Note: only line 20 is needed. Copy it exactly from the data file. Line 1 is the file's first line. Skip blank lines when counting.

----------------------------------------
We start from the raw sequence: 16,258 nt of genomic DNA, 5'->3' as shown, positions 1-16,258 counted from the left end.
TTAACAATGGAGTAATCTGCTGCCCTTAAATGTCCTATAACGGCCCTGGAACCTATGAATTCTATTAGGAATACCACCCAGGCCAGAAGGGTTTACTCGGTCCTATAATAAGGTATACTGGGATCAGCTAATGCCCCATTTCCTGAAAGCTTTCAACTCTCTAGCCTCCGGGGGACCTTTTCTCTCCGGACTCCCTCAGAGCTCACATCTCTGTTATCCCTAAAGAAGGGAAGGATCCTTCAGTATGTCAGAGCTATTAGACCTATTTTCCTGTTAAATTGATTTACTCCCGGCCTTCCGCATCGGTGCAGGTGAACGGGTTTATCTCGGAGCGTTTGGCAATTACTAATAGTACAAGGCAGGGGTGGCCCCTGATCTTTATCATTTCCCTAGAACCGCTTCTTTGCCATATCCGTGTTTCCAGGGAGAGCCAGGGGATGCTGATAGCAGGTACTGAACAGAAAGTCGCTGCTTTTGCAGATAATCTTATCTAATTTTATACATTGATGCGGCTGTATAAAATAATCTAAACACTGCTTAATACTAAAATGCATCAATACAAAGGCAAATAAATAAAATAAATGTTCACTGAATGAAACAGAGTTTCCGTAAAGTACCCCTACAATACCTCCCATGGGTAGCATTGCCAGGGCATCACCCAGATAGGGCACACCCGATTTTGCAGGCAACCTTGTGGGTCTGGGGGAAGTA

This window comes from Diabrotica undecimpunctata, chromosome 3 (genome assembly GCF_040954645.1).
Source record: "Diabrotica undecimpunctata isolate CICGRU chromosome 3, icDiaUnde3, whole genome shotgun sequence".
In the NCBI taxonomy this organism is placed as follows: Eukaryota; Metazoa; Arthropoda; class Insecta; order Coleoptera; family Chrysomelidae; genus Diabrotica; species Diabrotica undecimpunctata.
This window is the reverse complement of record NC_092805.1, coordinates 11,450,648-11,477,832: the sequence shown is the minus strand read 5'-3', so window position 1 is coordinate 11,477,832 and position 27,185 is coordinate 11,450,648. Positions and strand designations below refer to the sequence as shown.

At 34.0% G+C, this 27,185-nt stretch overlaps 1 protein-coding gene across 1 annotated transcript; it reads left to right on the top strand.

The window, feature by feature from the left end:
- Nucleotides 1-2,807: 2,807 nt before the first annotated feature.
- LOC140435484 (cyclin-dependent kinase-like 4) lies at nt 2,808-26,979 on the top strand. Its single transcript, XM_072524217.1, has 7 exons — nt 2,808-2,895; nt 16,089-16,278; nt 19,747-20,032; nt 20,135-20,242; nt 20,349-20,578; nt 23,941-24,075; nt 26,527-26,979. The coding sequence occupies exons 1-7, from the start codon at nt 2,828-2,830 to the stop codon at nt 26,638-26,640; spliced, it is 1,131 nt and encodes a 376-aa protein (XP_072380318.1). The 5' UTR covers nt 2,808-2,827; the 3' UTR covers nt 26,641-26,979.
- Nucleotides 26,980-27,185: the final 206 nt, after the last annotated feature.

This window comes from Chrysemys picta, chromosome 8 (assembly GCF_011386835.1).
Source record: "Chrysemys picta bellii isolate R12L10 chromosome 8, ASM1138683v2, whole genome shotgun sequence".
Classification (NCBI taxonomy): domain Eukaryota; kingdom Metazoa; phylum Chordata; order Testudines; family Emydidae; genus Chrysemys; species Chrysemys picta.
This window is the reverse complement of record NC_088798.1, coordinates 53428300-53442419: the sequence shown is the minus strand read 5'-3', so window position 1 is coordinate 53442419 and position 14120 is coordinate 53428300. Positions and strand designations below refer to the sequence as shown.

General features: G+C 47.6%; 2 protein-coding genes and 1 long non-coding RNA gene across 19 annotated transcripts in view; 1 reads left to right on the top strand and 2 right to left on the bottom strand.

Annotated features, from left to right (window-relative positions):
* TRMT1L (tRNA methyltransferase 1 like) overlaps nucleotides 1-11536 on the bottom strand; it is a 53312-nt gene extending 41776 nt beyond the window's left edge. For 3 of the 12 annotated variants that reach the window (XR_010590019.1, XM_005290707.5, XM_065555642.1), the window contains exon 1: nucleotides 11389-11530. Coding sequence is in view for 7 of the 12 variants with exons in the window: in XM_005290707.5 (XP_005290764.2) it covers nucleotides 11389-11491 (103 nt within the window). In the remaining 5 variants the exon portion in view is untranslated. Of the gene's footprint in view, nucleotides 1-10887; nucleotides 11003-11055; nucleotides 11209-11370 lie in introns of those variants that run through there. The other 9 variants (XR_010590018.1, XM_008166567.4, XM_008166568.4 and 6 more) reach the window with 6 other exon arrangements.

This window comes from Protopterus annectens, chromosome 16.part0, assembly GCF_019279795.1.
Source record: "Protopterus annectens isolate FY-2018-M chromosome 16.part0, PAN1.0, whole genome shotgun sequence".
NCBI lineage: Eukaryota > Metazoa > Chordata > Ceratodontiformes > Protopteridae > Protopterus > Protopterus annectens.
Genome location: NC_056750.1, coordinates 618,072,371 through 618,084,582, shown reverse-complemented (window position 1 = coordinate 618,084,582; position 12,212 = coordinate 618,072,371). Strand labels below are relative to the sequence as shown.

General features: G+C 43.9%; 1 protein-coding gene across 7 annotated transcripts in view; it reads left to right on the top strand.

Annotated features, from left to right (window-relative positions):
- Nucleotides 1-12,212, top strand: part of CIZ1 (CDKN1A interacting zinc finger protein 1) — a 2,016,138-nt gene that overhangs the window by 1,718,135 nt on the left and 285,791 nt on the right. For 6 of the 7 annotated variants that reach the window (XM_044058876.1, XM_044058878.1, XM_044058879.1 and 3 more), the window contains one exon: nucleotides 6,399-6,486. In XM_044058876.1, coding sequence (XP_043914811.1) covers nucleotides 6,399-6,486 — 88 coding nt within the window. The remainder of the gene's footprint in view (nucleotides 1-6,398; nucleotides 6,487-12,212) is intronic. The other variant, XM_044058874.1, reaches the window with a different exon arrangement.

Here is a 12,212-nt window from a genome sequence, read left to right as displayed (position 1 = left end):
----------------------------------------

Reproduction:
Source record: "Protopterus annectens isolate FY-2018-M chromosome 16.part0, PAN1.0, whole genome shotgun sequence".